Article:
Coal-powered airplane

Fixtur

Prefamulated Amulite
It's FL, so it's NatGas powered.

They really need to up their solar game there. Such an unused resource.

But cool on the electric plane! Some partners and I are looking at buying a Pipistrel Virus. 165kt cruise at 4gal/hr!

Fix
 

Murdoughnut

Well sized member
It's FL, so it's NatGas powered.

They really need to up their solar game there. Such an unused resource.

But cool on the electric plane! Some partners and I are looking at buying a Pipistrel Virus. 165kt cruise at 4gal/hr!

Fix
What do they go for? (ballpark)

I can't imagine their electric trainer isn't the future of primary training.
 

QXDX

Well-Known Member
What do they go for? (ballpark)

I can't imagine their electric trainer isn't the future of primary training.
I could see that airplane as a primary trainer, but with a restriction limiting the certificate holder to electric powerplants only. Aspiring professionals would at some point have to transition to reciprocating or turbine powerplants.

The article mentions 50 minutes of flight time with 10 minutes reserve. I wonder if that is with a full suite of avionics.
 

Murdoughnut

Well sized member
I could see that airplane as a primary trainer, but with a restriction limiting the certificate holder to electric powerplants only. Aspiring professionals would at some point have to transition to reciprocating or turbine powerplants.

The article mentions 50 minutes of flight time with 10 minutes reserve. I wonder if that is with a full suite of avionics.
Curious how the FAA treats the "land with 30-minutes fuel available" bit with this.
 

fholbert

Mod's - Please don't edit my posts!
Curious how the FAA treats the "land with 30-minutes fuel available" bit with this.
I’m thinking the same thing. 10 minute reserve isn’t much if the one runway gets closed and you have to find another airport.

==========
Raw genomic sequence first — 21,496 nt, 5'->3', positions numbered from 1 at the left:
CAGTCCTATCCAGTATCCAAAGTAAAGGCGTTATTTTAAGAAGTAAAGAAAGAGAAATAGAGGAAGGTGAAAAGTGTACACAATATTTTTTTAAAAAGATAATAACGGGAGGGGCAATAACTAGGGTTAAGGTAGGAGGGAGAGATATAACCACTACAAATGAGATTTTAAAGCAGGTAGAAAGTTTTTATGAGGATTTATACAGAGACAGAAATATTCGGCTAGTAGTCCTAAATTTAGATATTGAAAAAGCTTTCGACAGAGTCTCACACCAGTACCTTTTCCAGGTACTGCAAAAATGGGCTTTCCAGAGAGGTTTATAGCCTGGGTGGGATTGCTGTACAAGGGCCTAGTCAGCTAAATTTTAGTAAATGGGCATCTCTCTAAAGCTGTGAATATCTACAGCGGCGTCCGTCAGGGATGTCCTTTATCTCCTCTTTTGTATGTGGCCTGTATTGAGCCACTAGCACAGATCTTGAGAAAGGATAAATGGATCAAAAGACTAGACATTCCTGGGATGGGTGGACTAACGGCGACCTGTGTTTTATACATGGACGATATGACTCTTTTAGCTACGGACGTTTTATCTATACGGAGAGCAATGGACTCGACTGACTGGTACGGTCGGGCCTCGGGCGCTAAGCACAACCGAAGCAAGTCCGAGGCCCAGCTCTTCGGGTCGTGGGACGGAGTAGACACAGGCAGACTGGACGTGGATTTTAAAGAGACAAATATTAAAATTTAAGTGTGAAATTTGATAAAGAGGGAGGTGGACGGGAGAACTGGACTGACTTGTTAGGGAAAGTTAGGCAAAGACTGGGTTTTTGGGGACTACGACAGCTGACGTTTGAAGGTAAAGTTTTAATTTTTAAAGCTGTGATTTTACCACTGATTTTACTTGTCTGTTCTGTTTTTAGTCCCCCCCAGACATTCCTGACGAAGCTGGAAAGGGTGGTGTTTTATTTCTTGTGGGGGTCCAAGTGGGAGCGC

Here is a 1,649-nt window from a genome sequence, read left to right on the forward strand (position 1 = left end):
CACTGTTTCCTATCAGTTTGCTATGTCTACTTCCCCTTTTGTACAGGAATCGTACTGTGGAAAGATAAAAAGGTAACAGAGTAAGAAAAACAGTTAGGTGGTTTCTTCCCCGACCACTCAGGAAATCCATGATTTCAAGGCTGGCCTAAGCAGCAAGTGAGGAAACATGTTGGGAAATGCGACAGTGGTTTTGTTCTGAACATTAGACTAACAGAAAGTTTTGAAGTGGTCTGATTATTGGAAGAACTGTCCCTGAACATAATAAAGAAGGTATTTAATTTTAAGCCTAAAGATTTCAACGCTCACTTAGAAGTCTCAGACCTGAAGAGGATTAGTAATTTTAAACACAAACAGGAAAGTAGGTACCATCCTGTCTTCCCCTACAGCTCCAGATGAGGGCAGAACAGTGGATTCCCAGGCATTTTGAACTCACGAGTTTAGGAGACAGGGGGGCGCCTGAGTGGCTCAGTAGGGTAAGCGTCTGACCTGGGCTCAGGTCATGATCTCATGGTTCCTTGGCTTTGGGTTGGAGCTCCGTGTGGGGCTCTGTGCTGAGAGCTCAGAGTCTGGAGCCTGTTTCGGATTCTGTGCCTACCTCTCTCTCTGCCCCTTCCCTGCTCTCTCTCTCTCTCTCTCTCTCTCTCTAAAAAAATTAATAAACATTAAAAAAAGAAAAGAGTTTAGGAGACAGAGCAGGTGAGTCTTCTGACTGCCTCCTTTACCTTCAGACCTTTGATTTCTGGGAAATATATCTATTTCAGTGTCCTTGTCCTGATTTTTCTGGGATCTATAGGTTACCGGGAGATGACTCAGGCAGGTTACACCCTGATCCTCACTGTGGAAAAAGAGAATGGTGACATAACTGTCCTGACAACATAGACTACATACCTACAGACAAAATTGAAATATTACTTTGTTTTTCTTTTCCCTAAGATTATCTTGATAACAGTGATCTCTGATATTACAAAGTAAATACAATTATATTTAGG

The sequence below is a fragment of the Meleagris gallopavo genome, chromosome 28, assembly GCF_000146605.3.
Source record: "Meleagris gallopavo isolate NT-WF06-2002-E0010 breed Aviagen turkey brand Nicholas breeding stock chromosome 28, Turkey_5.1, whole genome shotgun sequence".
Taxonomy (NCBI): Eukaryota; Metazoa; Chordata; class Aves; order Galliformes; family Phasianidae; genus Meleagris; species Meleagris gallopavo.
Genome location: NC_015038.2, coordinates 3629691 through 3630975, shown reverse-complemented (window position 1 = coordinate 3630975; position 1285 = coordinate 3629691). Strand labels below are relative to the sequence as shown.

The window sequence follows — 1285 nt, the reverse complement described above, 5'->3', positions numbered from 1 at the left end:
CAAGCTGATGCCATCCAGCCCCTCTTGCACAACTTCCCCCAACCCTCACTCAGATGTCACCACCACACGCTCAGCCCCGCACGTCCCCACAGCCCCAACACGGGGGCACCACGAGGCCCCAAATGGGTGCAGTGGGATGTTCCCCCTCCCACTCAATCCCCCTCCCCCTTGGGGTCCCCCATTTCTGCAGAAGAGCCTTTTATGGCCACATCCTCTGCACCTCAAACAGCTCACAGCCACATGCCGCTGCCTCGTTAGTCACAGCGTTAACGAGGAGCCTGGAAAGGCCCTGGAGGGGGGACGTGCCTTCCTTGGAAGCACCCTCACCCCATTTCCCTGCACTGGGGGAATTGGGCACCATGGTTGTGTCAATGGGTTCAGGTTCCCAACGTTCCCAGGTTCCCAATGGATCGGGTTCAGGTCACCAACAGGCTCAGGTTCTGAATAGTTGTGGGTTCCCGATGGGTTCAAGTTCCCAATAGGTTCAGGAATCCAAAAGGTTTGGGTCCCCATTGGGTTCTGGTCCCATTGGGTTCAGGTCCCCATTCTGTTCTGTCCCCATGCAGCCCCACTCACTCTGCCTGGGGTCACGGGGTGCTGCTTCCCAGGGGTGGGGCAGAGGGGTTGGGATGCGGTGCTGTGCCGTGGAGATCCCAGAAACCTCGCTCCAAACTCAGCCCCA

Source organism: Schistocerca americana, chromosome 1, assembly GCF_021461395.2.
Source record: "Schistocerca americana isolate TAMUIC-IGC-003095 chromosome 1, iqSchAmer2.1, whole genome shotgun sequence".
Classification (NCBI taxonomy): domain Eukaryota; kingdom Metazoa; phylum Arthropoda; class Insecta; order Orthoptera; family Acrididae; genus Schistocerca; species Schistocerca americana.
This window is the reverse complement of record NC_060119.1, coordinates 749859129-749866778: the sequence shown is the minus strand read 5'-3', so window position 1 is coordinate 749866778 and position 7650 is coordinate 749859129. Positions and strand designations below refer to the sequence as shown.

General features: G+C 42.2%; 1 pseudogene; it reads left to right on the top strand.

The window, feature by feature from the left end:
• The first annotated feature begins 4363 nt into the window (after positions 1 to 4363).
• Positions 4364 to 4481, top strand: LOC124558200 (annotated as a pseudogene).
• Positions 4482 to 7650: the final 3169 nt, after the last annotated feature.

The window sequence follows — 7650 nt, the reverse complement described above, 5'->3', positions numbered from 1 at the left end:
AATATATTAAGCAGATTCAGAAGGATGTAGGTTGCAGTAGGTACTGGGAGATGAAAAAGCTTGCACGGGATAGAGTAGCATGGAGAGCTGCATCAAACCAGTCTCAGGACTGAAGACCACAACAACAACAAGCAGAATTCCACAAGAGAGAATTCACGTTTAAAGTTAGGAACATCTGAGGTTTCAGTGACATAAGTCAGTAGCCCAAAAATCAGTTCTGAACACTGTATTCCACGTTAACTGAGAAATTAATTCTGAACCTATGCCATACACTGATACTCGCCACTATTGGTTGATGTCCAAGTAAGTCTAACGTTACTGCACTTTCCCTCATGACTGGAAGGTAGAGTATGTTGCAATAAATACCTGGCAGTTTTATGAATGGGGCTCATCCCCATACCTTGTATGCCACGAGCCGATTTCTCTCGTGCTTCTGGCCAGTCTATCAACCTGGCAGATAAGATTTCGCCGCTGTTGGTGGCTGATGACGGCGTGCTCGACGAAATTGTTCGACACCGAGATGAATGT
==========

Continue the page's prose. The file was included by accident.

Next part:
Also wondered how long the battery lasts doing touch and goes.
 

Richman

JC’s Resident Curmudgeon
It's FL, so it's NatGas powered.

They really need to up their solar game there. Such an unused resource.

But cool on the electric plane! Some partners and I are looking at buying a Pipistrel Virus. 165kt cruise at 4gal/hr!

Fix
Curious name for the current times.

Solar means nothing without a bucket to put it in.
 

zmiller4

Well-Known Member
Whoa…I went to middle and high school with Isaac. We talked about airplanes a lot, I didn’t know he had made it a career.

@fholbert ‘s comment about touch and goes is pretty on point…in my short experience with electric vehicles, intermittent high power demands kills battery life.

But I also wonder if they can get a windmilling prop to somehow recharge the batteries and increase efficiency.
 

QXDX

Well-Known Member
I could see that airplane as a primary trainer, but with a restriction limiting certificate holder to electric powerplants only.

The article mentions 50 minutes of flight time with 10 minutes reserve. Is that with full avionics functionality?
Curious how the FAA treats the "land with 30-minutes fuel available" bit with this.
Ok, so it can fly 30 minutes with a 30 minute reserve. This is not the end-all of electric aviation. With R&D there will be improvements.
 

arkflyr

Well-Known Member
Curious name for the current times.

Solar means nothing without a bucket to put it in.
I saw this a while back, it would be pretty cool if they can make it work.


That plus the plans to convert existing coal fired plants to nuclear up here in WY and MT, I think is a great way to use what existing infrastructure is there and move away from coal.

 

Richman

JC’s Resident Curmudgeon
Ok, so it can fly 30 minutes with a 30 minute reserve. This is not the end-all of electric aviation. With R&D there will be improvements.